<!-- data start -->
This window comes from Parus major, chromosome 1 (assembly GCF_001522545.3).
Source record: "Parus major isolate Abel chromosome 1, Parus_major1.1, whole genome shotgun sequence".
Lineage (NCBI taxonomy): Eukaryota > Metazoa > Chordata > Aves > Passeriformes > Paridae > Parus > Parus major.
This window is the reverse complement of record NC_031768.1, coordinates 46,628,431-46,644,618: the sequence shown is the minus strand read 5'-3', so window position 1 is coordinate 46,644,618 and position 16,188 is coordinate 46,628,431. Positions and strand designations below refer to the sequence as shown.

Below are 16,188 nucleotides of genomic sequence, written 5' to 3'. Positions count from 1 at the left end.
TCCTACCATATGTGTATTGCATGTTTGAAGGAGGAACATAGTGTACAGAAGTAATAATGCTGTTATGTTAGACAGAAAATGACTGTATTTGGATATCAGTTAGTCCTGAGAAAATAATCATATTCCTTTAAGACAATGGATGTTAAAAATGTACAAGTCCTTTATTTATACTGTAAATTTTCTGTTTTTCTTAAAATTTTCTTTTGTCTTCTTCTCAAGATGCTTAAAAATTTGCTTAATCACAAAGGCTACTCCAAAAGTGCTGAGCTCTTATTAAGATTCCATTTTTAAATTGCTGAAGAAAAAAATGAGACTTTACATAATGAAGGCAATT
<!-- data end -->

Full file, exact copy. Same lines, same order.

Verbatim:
This window comes from Parus major, chromosome 1 (assembly GCF_001522545.3).
Source record: "Parus major isolate Abel chromosome 1, Parus_major1.1, whole genome shotgun sequence".
Lineage (NCBI taxonomy): Eukaryota > Metazoa > Chordata > Aves > Passeriformes > Paridae > Parus > Parus major.
This window is the reverse complement of record NC_031768.1, coordinates 46,628,431-46,644,618: the sequence shown is the minus strand read 5'-3', so window position 1 is coordinate 46,644,618 and position 16,188 is coordinate 46,628,431. Positions and strand designations below refer to the sequence as shown.

Below are 16,188 nucleotides of genomic sequence, written 5' to 3'. Positions count from 1 at the left end.
TCCTACCATATGTGTATTGCATGTTTGAAGGAGGAACATAGTGTACAGAAGTAATAATGCTGTTATGTTAGACAGAAAATGACTGTATTTGGATATCAGTTAGTCCTGAGAAAATAATCATATTCCTTTAAGACAATGGATGTTAAAAATGTACAAGTCCTTTATTTATACTGTAAATTTTCTGTTTTTCTTAAAATTTTCTTTTGTCTTCTTCTCAAGATGCTTAAAAATTTGCTTAATCACAAAGGCTACTCCAAAAGTGCTGAGCTCTTATTAAGATTCCATTTTTAAATTGCTGAAGAAAAAAATGAGACTTTACATAATGAAGGCAATT